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pachy-pleuro-whatnot-odon
3 hours ago, dhiggi said:

 

Having now removed quite a bit of the matrix I’m struggling to see the hourglass shape of an ichthyosaur vert. One side is slightly concave, [...]

I hope these new pictures help somewhat.

I'm afraid the new photographs don't add too much new information, though based on the concavity I can now say this is definitely an ichthyosaur vertebra, however one that's seen some plastic deformation (there's a small chance that the vertebra is pathological, but I think the offset in anterior and posterior surfaces of the centrum is more consistent with plastic deformation). Looks like a cervical, based on the position of the rib attachments...

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7 hours ago, pachy-pleuro-whatnot-odon said:

I'm afraid the new photographs don't add too much new information, though based on the concavity I can now say this is definitely an ichthyosaur vertebra, however one that's seen some plastic deformation (there's a small chance that the vertebra is pathological, but I think the offset in anterior and posterior surfaces of the centrum is more consistent with plastic deformation). Looks like a cervical, based on the position of the rib attachments...

Thank you, given that the ammonites on the slab were flattened it’s easy to see how the vert could have been deformed. 

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GeschWhat

Love that your daughter was hoping for a coprolite. My kind of gal! :D

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Hello,

 

Don t think 1 is a Pleuroceras. Does not look like ironstone. Where did you find it? And can you make more pictures?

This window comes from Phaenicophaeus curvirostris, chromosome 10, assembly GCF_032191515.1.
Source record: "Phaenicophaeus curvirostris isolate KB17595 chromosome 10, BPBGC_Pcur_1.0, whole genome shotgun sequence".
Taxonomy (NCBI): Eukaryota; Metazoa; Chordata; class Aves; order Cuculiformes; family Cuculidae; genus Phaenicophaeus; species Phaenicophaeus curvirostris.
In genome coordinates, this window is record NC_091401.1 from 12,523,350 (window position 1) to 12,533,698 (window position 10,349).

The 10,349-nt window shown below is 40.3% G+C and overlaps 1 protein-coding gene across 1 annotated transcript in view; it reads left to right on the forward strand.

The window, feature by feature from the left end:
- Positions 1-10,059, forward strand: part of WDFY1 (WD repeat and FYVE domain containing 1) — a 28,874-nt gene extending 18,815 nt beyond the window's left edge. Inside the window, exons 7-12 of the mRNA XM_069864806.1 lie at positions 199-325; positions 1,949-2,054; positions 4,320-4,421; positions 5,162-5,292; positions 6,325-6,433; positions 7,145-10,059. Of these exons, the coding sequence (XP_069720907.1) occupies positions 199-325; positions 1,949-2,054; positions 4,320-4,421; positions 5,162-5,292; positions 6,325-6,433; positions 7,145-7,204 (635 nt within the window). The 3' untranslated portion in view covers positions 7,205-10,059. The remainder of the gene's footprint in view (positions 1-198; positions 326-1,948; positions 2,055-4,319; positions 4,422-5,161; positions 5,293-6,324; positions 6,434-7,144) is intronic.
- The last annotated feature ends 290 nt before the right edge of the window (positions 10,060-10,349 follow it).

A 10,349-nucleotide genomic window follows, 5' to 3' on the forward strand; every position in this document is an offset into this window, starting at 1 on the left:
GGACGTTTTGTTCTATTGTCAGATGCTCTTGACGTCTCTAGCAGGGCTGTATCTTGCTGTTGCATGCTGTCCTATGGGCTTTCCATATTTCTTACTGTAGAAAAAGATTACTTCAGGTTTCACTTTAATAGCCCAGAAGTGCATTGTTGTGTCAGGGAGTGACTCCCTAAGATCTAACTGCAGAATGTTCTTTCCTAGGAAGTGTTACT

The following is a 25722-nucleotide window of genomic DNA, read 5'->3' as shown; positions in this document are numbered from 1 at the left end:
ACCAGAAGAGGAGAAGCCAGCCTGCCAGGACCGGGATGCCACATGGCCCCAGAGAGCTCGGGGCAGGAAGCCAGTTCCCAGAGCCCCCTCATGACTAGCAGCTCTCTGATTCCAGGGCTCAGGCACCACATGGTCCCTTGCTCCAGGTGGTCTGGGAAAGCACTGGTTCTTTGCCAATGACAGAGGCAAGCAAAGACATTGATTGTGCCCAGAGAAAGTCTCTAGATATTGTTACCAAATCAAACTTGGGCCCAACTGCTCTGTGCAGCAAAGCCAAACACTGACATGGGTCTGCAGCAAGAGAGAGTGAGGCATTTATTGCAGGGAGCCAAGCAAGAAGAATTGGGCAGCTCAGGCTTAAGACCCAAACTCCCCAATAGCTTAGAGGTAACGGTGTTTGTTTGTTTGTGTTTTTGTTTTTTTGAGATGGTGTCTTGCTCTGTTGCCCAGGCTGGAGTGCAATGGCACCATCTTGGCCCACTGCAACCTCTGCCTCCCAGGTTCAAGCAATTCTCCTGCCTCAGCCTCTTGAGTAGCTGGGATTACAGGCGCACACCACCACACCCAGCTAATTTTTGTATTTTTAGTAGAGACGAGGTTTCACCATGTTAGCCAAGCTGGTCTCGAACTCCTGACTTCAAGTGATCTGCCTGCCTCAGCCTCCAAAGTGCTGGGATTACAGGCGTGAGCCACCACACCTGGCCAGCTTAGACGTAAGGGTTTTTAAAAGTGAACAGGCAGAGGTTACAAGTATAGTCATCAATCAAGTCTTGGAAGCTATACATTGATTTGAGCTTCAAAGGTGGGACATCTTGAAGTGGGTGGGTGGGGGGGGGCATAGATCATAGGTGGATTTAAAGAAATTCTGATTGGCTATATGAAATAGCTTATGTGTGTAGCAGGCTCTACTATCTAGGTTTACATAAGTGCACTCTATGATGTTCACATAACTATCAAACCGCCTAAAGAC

greetings Walter

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On 05/01/2021 at 5:38 AM, GeschWhat said:

Love that your daughter was hoping for a coprolite. My kind of gal! :D

She keeps asking me every night if I’ve had it identified yet, I think it might just be seabed debris but I didn’t want to dampen her massive enthusiasm. Here’s some better pics

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15 hours ago, badeend said:

Hello,

 

Don t think 1 is a Pleuroceras. Does not look like ironstone. Where did you find it? And can you make more pictures?

 

greetings Walter

It’s in quite soft shale so should prep out quite easily, assuming it’s whole. 
We found it at the southern end of Kettleness, and saw other similar ammonites nearby. 
I’ll see if I can get a better pic tonight but will probably make an attempt to free it from the matrix on Sunday, now that we’re unable to go collecting for the foreseeable 

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20 hours ago, badeend said:

Hello,

 

Don t think 1 is a Pleuroceras. Does not look like ironstone. Where did you find it? And can you make more pictures?

 

greetings Walter

Might need to use the airpen to get much further, but hopefully this helps;